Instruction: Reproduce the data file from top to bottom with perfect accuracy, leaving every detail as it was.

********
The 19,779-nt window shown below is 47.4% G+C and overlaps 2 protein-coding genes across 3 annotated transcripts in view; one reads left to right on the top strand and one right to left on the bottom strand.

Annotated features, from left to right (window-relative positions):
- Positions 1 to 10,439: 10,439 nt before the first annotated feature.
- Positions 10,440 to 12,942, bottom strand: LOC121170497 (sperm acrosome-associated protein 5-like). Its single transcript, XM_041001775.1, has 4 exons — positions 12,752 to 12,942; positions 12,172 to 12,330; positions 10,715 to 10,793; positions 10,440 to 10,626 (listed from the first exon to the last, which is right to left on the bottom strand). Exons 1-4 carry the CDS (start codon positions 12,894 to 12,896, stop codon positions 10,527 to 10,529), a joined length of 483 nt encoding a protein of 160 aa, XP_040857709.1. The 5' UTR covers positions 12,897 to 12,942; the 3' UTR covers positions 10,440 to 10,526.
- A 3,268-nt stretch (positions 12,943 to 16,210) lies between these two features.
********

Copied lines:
The 19,779-nt window shown below is 47.4% G+C and overlaps 2 protein-coding genes across 3 annotated transcripts in view; one reads left to right on the top strand and one right to left on the bottom strand.

Annotated features, from left to right (window-relative positions):
- Positions 1 to 10,439: 10,439 nt before the first annotated feature.
- Positions 10,440 to 12,942, bottom strand: LOC121170497 (sperm acrosome-associated protein 5-like). Its single transcript, XM_041001775.1, has 4 exons — positions 12,752 to 12,942; positions 12,172 to 12,330; positions 10,715 to 10,793; positions 10,440 to 10,626 (listed from the first exon to the last, which is right to left on the bottom strand). Exons 1-4 carry the CDS (start codon positions 12,894 to 12,896, stop codon positions 10,527 to 10,529), a joined length of 483 nt encoding a protein of 160 aa, XP_040857709.1. The 5' UTR covers positions 12,897 to 12,942; the 3' UTR covers positions 10,440 to 10,526.
- A 3,268-nt stretch (positions 12,943 to 16,210) lies between these two features.